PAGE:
One sweltering hot summer day, a resident of Oak Grove stopped by Comet Grove, the town’s community garden, to learn about how the garden was progressing and how food would be distributed. As the conversation wound down, we began to discuss our personal lives, and the topic of my major at Auburn University began being discussed. “You must be in agriculture to be so willing to spend time out here, right?” the woman asked. I smirked, “Actually, I’m a public administration major”. She proceeded to ask how working at Comet Grove fit into my course of study and the College of Liberal Arts in general because to her, there was not an explicit connection.
Although I am not in any agricultural program, working at Comet Grove over the past month has provided me with a great summer experience that I can one day recount to uninterested grandchildren and their friends. It has also given me a great understanding into how communities form, work, and prosper. As I stated in my last reflection, Oak Grove, Alabama is not a thriving metropolis. Its population, according to 2009 Census estimates, was 460. It’s situated along US Highway 280 – locally called “the four-lane” – and if you do not pay close attention you may not even notice you were there. However, inside this tiny town that is both rural and suburban in appearance, there are many people who work together to ensure that every resident has their needs met. Ergo, Comet Grove was born.
Each morning, I walk outside and start the daily tasks that lay ahead – turning on the irrigation system, checking for signs of damage from voracious insects and crows, harvesting the handful of vegetables that have ripened through the night, and preparing for an always changing number of ready and willing volunteers to show up. Often during the middle of this ritual the first volunteers show up, and the day begins. In the beginning of June, the day began by cutting bamboo for bean poles, sowing new seeds, or by simply sitting down and enjoying a cup of coffee. As the month has progressed (and the beans were finally staked), this turned to killing weeds, finding new seeds to plant (to ensure we don’t get bored) and new vegetables to pick, or simply sitting down and enjoying a cup of coffee. As you may have noticed, as the daily tasks may change, the idea of sitting down with a neighbor to share coffee and stories remains constant. In this I find the idea of Oak Grove’s sense of community prospering.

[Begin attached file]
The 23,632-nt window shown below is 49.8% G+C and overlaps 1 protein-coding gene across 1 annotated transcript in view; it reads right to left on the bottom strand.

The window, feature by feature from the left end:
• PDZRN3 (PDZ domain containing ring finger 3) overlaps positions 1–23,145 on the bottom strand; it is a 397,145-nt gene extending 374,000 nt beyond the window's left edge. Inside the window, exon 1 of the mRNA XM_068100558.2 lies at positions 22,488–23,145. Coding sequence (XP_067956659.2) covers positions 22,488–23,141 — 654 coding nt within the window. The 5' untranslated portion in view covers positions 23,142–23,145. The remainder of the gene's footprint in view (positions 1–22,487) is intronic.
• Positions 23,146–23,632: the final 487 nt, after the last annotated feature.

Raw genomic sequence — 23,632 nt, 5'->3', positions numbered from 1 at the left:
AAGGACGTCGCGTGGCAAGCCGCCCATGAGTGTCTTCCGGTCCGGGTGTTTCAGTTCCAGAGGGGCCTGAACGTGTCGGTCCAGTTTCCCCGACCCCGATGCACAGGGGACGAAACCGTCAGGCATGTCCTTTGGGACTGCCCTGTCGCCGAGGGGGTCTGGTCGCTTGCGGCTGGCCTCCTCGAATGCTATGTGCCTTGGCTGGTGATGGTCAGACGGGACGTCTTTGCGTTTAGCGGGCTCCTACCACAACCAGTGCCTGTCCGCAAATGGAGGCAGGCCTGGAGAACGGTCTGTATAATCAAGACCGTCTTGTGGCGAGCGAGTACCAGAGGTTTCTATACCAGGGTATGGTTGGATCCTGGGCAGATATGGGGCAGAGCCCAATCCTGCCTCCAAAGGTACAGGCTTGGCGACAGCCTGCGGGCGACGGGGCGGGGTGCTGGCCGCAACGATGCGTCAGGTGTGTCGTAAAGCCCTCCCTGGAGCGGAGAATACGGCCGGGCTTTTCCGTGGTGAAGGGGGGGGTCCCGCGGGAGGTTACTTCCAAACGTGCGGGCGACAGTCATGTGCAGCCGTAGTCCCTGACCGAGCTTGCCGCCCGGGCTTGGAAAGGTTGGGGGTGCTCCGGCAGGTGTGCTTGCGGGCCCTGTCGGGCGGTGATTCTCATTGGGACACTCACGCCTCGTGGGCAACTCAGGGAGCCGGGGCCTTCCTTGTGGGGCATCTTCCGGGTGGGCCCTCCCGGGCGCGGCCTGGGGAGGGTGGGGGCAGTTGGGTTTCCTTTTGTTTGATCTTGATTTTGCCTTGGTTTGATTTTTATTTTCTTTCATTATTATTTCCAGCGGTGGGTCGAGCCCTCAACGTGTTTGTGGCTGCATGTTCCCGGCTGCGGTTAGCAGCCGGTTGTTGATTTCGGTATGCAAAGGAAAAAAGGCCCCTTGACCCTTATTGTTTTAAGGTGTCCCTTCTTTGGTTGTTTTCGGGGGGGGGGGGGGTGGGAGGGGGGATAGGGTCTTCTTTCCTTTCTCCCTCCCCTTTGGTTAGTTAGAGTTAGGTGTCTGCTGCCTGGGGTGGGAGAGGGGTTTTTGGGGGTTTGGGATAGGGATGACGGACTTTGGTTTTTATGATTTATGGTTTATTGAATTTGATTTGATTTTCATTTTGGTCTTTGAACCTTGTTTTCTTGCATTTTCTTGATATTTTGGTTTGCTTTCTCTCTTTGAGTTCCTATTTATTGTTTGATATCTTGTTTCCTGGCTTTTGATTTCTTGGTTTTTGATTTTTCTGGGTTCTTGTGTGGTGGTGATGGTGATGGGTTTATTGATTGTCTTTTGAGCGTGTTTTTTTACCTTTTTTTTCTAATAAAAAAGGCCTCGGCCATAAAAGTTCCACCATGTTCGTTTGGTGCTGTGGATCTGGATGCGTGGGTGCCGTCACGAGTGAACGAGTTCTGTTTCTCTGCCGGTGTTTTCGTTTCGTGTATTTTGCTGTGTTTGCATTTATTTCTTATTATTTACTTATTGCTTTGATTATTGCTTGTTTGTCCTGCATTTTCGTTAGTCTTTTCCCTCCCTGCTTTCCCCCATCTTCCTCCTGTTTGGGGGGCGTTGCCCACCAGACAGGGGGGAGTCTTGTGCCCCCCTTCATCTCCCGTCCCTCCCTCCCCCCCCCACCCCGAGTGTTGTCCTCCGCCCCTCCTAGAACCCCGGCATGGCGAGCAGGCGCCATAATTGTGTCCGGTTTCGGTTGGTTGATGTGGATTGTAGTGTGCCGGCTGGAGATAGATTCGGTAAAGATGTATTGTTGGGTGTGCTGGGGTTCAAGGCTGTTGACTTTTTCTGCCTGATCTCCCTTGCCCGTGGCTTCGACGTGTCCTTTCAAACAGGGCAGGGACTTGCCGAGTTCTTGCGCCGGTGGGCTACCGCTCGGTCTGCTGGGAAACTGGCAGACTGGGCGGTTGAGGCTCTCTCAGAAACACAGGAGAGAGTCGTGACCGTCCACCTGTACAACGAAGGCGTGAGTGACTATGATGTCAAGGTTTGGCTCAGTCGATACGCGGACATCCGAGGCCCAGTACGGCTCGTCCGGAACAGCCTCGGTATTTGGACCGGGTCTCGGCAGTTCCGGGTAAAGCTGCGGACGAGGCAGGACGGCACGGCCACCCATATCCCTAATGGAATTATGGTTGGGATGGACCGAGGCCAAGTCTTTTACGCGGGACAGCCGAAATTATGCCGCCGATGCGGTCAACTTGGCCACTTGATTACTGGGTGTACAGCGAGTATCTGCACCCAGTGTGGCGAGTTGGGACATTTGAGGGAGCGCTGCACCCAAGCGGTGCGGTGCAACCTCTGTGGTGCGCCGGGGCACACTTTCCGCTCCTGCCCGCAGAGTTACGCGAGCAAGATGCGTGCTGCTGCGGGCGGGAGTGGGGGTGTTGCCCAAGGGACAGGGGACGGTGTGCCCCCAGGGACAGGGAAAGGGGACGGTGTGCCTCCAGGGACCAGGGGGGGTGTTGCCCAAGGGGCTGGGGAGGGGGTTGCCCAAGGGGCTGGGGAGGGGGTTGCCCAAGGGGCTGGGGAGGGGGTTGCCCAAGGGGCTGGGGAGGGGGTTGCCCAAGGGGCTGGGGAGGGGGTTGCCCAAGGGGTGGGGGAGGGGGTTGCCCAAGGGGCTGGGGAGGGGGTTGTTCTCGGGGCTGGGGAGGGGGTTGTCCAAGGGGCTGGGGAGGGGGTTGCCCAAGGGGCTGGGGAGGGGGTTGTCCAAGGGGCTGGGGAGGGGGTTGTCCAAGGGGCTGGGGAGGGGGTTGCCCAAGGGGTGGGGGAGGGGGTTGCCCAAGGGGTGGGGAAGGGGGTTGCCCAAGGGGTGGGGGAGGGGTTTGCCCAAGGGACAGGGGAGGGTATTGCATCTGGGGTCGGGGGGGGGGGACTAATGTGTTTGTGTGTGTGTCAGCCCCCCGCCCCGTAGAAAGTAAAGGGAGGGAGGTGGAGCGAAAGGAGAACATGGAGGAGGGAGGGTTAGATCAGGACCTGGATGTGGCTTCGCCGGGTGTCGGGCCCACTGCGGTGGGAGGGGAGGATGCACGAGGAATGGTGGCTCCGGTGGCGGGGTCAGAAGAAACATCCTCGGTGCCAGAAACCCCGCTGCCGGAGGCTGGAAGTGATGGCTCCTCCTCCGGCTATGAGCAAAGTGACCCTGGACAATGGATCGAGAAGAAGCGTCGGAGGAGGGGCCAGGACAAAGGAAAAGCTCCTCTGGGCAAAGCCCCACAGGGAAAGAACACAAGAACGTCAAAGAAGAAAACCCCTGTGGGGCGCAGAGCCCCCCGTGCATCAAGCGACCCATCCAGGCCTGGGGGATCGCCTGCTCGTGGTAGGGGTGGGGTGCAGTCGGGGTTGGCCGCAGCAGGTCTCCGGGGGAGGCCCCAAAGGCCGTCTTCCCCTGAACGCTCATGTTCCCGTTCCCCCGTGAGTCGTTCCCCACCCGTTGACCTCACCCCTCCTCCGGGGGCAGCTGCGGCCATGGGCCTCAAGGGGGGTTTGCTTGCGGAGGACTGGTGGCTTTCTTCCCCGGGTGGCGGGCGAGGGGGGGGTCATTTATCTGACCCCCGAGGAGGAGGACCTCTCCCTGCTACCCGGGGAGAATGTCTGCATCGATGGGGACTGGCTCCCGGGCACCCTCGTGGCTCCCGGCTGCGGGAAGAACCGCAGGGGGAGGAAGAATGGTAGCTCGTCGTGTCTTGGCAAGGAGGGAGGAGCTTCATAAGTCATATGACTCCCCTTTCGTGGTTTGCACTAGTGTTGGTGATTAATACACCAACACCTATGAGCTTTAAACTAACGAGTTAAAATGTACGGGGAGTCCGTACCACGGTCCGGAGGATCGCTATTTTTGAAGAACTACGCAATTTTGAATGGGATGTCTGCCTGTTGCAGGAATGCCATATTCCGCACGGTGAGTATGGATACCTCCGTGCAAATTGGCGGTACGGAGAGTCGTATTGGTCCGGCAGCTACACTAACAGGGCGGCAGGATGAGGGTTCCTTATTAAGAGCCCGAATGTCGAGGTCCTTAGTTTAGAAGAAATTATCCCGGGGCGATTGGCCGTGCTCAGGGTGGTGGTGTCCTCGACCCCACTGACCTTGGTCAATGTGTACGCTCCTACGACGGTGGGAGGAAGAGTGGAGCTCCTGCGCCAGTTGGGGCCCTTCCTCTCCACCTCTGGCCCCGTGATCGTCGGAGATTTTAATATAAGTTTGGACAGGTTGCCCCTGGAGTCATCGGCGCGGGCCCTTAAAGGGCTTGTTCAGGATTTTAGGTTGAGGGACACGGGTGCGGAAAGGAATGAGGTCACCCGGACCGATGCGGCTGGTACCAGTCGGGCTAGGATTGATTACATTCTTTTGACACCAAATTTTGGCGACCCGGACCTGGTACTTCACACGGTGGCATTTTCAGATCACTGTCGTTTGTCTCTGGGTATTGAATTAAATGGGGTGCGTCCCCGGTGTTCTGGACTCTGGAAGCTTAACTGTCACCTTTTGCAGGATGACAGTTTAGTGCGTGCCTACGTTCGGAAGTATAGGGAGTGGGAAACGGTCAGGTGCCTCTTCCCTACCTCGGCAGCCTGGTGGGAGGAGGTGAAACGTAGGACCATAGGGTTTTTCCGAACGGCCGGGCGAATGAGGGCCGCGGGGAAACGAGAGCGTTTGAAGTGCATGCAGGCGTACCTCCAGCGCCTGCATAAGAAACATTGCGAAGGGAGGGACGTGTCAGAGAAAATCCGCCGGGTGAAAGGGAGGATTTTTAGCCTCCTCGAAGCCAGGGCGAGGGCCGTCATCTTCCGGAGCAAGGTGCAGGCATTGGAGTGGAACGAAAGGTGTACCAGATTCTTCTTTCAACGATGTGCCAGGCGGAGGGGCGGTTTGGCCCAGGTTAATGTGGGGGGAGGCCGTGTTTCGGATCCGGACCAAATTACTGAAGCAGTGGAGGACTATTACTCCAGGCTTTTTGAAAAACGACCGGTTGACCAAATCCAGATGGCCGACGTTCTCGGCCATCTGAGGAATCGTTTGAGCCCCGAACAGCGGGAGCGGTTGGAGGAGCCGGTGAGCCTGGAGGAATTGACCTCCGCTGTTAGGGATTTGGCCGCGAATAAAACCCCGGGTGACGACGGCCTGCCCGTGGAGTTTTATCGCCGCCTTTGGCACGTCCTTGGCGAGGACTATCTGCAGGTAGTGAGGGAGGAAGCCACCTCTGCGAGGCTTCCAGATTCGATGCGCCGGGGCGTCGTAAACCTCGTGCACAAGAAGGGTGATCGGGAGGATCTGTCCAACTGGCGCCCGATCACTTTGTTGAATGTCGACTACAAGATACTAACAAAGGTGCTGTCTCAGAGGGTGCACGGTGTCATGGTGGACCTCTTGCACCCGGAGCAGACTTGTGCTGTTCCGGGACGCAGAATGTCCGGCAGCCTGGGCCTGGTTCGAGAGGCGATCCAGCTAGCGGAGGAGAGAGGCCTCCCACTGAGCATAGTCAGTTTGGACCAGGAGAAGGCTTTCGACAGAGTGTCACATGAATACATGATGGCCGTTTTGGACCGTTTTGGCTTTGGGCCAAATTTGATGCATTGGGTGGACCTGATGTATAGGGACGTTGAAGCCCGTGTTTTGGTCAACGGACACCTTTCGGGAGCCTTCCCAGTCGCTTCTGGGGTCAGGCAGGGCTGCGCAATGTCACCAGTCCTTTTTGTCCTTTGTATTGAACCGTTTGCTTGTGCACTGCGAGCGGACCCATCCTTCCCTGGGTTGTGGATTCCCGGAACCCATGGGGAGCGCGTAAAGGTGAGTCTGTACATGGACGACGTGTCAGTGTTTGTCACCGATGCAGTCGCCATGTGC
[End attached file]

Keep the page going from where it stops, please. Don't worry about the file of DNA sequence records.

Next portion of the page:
Afternoons are reserved for taking breaks from the garden, although it’s really the heat that we are hiding from. This break from the garden has afforded me the opportunity to go out into the community to meet residents, spread the word about Comet Grove, and solicit for potential volunteers. Many residents within Oak Grove and the outlying communities are fond to the idea of a community garden that can meet the needs of those who go without fresh vegetables. Churches have been a great wealth of knowledge and contacts, and each one whose preacher or secretary I have talked to have been receptive to spreading the word within their congregations. Businesses situated within Oak Grove town limits have been nearly as kind, although the need to make a profit has left me cut short when explaining the garden and internship to several shops and businesses, and understandably so. One night the Sylacauga Kiwanis Club offered me the opportunity to speak at their weekly meeting, which followed with a brief tour of Comet Grove and fellowship at ‘The Barn’. Members were keen on the purpose of the garden, and showed a strong interest in how and why it existed. Reception to the garden, its purpose, and even the internship has been exceptional throughout the area, although unfortunately this has not translated into additional volunteers.
The number of people who come out and expend their time and energy into making Comet Grove thrive has remained relatively constant (and low). The same can be said about ‘garden meetings’, which occur each Thursday at 6:00 PM inside ‘The Barn’. One bright spot has been the inclusion of several youth who have come out only for a day, and contacts made in the past weeks will hopefully bring about additional visits from youth groups and their churches. Additionally, finding civic organizations throughout the region has become one of my main goals in order to find potential volunteers and sustain the growth and progress that the garden has experienced since it began as an idea nearly one year ago. Given the strong presence of civic organizations, including Kiwanis, youth groups, and senior clubs, around Oak Grove and southern Talladega County, it will be interesting to see how the area responds to civic agriculture as Comet Grove continues to grow. My hope is that as the garden begins to fill a gap in the community and people see the tangible results, engagement of the community will rise and participation will increase for both weekly garden meetings and daily garden upkeep, and that with that growth, people will see why a public administration major spent his summer at Comet Grove.